What Are The Effects Of Damiana?

Damiana has been used for centuries primarily as an aphrodisiac and sexual tonic. It has been shown to substantially increase the libido in both sexes alike, which is one reason the herb is widely used in Mexico to create a stimulating Damiana margarita drink.

The herb can mildly elevate the mood and act as an anti-depressant, similar to St. Johns Wort, albeit milder in effect. The mild uplifting effects could be due to the overall relaxation the herb induces, physical and mental alike.

One of the ways Damiana is though to increase sexual potency is by increase the amount of oxygen in the blood. A better oxygen supply benefits the body overall and quickly increases the mood and sexual potency. Studies on rats have shown very positive results, dramatically improving their sexual performance. However, studies on humans have not been conducted, as with many other herbs.

In native tribes as well as in modern phytotherapy, Damiana is applied as a nervine which relieves nervous tension, weakness and exhaustion. It is considered a plant that balances and tones the glandular and hormonal systems, with particular affinity for the reproductive system.

How To Use Damiana?

Damiana can be consumed in a few different ways, namely by tea, vaping, smoking or making a liquor.

While Damiana has some immediate effects, they tend to build up and increase over a period of weeks. As with many herbs, consuming it regularly in smaller amounts will lead to longer lasting benefits, while punctual high doses tend to have a short lived but stronger effect. After a period of regular consumption of any herb, a pause of a few weeks is always recommended before the plant is taken up again.

  • Damiana Tea

The most common method is to brew Damiana into a tea. Tea is often considered the most effective method and is best taken at regular intervals over a period of a couple of weeks to fully bring out its benefits.

For regular consumption, use about 1 to 2 teaspoons per cup, and steep in hot water for 10-15 minutes. To brew a strong, one off dose, use 10-15 grams of dried Damiana and steep in 1 liter of hot water. You can reduce the water amount by boiling it off, or just split up the dose in various cups. Add in a little bit of honey to add a little bit of sweetness to the drink!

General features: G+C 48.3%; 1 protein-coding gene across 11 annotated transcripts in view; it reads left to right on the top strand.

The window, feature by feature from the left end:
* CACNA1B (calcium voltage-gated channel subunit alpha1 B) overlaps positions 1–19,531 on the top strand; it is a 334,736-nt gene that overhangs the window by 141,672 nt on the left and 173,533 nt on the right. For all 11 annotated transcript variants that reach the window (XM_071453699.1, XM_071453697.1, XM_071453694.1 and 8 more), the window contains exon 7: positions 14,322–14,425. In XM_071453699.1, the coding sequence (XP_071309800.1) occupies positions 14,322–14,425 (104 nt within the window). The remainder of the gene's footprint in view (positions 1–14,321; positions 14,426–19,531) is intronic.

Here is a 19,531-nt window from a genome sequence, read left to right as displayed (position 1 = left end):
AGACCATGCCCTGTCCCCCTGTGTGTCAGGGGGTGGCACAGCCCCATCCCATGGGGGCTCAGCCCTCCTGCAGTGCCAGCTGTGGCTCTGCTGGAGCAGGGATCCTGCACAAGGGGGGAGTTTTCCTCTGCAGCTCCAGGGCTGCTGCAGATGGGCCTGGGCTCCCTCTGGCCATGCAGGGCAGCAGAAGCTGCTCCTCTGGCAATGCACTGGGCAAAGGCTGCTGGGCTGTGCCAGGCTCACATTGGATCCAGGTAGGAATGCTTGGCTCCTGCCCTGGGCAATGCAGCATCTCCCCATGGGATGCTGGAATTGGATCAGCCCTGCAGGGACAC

• Vaping Damiana

If you like to vaporize, Damiana is a good candidate. Vaping allows for all of the chemical compounds to be efficiently extracted and inhaled. The ideal vaporizing temperature of Damiana is 190 degrees Celsius.

View Top 10 Vaporizers

  • Smoking Damiana

This is the least favoured method of taking Damiana. Simply use it in a pipe or joint, like you would with tobacco. Unlike vaping or making a tea, smoking Damiana is harmful to your health. This is due to the process of combustion involved in the burning of the plant matter. This process creates a plethora of harmful toxins that are present in smoke.

  • Damiana liquor

The Damiana liquor is another common and effective way to consume the plant. Here’s how you do it:

  1. Mix 60g of dried Damiana leaf for every liter of vodka, and let this soak for at least 10 days.

  2. Strain though a meshed strainer and then filter off with a coffee filter.

  3. Take the alcohol drenched leaves and soak them in about 500ml water overnight.

  4. Strain and filter the leaves from the water, throw away the plant matter.

  5. Gently warm the infused water and add 1 – 2 cups of honey; slowly dissolve the sugar in the water.

  6. Mix the infused vodka with the infused honey, and let it sit for 2 – 3 months. After that, carefully decant the liquor and bottle.

You could also try your hand at making a delicious Damina Margarita. Break out the nachos and guacamole, and enjoy a damiana-fueld fiesta!

The History Of Damiana

Damiana use dates back many centuries. When the spanish missionaries arrived in present day Mexico, they already observed the native tribes drinking Damiana tea.